Friday, July 31, 2009

How I Spent My Summer Vacation

Hey, August! You suck.

It’s like I have a nice, tidy calendar in my brain. It’s fresh and white with numbers and the days of the week, as you would expect. It’s peppered with birthday parties, doctor’s appointments, beach trips – the usual. The problem is that as we meander along through the year, I have to avert my eyes. I don’t want to see August. It’s different from the other months. It pulses violently with my heartbeat. It’s a seething monster with sharp teeth just waiting to get me.

I guess you would need to know how I spent my summer vacation last year to truly understand my utter disdain for this month. I spent 27 days in August of 2008 by my mother’s side, watching her slowly die. It seems like one hundred years ago and yesterday all at the same time.

August began deep in the throes of nursing home hell. Some of her last days would be spent amongst senior citizens that had no recollection of lunch, but could tell you every detail of their childhood. She was surrounded by the cries of the forgotten who, unlike her, didn’t have relatives keeping them company all day. There was no one to help them eat or tell them they loved them or to keep the underpaid employees from stealing their last ounce of dignity. She was bed-ridden, so there I sat beside her, usually watching the Food Network or the Travel Channel and explaining to her over and over and over why I couldn’t let her come home with me. Excruciating, really.

I think the most surreal part of the summer was her move to the hospice house on August 20th. It’s a cool place if you can get past the fact that your loved one is dying on the other side of the room. You are painfully aware that any day could be the day that death finds its way back into your life. It’s real. It’s nauseating. It’s the reason they make hard liquor. There will be no miraculous recovery at this point, no drug that was just discovered to cure this awful disease. I tried my best to explain to her where we were going, but she didn’t really understand. She was never fully coherent again.

The last August Sunday of her life found me sitting in her room with my estranged brother watching The Lord of the Rings trilogy. Strange, I know. We stared at the very nice plasma television and ignored each other. There was no way either of us would have let our guard down long enough to acknowledge this horrible situation. The two of us – Titans of Tough with an impenetrable force field that kept our emotions at bay, and our mom was lying there between us, slowly slipping away. I can laugh as I look back now because if my mom had known what was playing on her television, she would have said in no uncertain terms, “Turn off that crap”. I’m sure of it.

She kept the doctors guessing. She seemed to be lingering long past her allotted time here on Earth, and they couldn’t predict her next move. After her doctor left the room, the nurse came to me and said softly, “Have you told her it’s okay to leave?” She told me that sometimes, at the end, a person just needs to know it’s time to go. So when we were alone, I bent down to her ear and told her so. Those were some of the hardest words I’ve ever choked out of my mouth. I wanted to vomit.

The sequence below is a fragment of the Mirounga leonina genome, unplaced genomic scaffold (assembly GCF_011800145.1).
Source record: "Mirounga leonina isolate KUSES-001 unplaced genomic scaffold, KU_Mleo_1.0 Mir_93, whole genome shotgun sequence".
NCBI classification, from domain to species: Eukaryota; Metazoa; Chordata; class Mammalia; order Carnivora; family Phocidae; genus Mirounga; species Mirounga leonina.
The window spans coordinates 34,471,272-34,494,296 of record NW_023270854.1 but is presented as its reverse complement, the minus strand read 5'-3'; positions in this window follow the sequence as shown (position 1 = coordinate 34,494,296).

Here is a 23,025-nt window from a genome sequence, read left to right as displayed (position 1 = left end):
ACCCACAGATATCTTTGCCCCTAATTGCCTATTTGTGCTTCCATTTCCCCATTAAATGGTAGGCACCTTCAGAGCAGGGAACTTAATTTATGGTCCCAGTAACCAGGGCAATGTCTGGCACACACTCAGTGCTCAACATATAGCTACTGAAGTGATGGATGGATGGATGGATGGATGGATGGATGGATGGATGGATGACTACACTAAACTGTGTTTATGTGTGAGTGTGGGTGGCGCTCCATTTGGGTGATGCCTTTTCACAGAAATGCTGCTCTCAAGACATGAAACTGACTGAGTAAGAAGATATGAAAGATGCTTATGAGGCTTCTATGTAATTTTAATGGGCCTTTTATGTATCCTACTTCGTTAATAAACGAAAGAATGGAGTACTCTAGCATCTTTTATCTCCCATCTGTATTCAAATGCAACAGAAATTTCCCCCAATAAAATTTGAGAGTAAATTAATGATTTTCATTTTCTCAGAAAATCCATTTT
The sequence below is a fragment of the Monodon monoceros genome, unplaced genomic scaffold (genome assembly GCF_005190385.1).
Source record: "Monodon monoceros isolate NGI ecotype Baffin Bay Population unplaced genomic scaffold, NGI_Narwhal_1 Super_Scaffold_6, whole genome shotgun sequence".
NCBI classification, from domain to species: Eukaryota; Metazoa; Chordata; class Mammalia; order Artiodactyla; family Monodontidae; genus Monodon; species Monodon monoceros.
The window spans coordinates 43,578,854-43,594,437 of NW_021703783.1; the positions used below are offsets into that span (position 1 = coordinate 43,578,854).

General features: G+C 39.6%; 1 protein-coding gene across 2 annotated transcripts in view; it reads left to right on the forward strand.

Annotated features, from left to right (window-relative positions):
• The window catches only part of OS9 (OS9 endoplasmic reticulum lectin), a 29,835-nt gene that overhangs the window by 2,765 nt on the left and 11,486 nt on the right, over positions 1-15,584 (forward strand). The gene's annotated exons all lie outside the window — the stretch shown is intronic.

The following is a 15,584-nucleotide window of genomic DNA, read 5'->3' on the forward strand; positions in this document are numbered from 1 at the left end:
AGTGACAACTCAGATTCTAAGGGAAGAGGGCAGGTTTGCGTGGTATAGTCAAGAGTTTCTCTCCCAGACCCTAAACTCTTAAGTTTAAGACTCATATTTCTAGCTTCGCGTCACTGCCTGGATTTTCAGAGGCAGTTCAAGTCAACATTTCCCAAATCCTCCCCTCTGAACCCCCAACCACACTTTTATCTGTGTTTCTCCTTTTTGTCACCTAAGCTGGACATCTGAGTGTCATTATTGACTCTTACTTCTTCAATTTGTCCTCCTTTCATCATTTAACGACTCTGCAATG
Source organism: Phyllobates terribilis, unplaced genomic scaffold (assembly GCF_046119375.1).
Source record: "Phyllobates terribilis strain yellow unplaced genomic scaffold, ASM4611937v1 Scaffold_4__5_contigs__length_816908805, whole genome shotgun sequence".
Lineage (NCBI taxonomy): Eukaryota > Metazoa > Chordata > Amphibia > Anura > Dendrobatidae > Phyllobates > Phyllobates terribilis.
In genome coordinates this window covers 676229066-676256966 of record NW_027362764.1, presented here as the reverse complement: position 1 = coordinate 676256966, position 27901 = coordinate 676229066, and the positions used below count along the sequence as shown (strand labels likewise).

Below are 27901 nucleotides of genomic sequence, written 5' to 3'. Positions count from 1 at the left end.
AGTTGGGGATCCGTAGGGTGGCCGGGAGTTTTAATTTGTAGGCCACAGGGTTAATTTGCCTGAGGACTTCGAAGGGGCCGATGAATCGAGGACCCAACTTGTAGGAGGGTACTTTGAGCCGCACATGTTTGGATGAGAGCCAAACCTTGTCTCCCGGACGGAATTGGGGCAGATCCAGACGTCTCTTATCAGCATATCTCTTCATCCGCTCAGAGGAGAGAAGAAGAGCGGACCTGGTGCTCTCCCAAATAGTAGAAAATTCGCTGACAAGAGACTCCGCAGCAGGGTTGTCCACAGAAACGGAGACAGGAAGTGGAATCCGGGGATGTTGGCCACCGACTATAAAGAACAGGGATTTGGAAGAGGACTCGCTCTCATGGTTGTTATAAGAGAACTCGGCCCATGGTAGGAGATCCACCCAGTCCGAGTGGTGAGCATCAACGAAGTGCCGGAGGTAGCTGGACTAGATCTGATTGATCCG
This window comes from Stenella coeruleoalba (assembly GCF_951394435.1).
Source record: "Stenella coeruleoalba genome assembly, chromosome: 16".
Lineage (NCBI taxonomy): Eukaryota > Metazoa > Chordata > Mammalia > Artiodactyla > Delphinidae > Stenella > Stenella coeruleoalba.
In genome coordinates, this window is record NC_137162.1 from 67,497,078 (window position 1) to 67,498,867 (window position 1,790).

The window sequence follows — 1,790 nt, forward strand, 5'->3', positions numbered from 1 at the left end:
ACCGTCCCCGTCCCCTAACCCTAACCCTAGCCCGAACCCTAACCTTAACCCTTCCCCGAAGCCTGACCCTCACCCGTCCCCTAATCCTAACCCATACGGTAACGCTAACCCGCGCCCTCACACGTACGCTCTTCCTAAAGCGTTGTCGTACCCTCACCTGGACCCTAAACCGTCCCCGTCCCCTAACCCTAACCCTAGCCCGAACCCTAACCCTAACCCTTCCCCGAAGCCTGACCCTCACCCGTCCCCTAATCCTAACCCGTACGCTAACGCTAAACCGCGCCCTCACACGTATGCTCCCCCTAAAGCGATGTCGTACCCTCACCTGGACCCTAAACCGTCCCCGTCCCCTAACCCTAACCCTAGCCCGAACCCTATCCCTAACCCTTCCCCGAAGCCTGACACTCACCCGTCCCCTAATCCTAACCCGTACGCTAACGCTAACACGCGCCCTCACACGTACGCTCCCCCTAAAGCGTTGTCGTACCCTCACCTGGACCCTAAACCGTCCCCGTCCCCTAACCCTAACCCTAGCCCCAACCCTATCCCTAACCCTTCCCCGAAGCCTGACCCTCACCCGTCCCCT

I walked into her room early on the morning of August 27th. The nurse was sitting by her bed holding her hand. She looked at me and said, “It’s going to be today”. I knew what she meant, of course, so I set about making things right the best I could. I gave her an impromptu manicure. She most certainly wouldn’t want to go through eternity with jagged, unkempt nails. I called my aunts, my husband, my sister, my brother. And waited.

I was her caretaker for the last twenty years, but for some reason, I couldn’t bear to look at her. I didn’t want to watch her take her last breaths. I didn’t want to touch her. I didn’t want that day to be my reality. I sat on the couch looking out the window as my aunt and siblings held their vigil by the bed. As she exhaled for the last time, they told me she smiled. Peace at last for her I hope.

I still pick up the phone to call her from work sometimes. I still think, “I can’t wait to hear what my Mama has to say about that”. She still gets mail here. It’s a slap in the face every time.

So that’s why August sucks. I don’t know how many years I’ll feel this way. Probably forever if I was guessing. I’m really bad about holding a grudge. I’m going to put on my sunglasses and trudge through the best I can. Oh September, please find me soon.


  1. This blog was heart-wrenching. What a special relationship you had with your Mom Lynda. I'm sorry this month holds so much pain for you and I will be praying for peace to come to you.

  2. My uncle passed in August. He had cancer that was not caught in time, and during the last few months, he was put into Hospice at home. I can still remember the last time I saw him, the night before he died. He was so tiny in his bed, his breathing hard, and his sleep miserable. He was a shadow of who he was once, but I can say God bless the nurses who were there for him. I pray that as the years have passed between this blog post and now, that your pain has at least eased a bit, though I know it never fully leaves.


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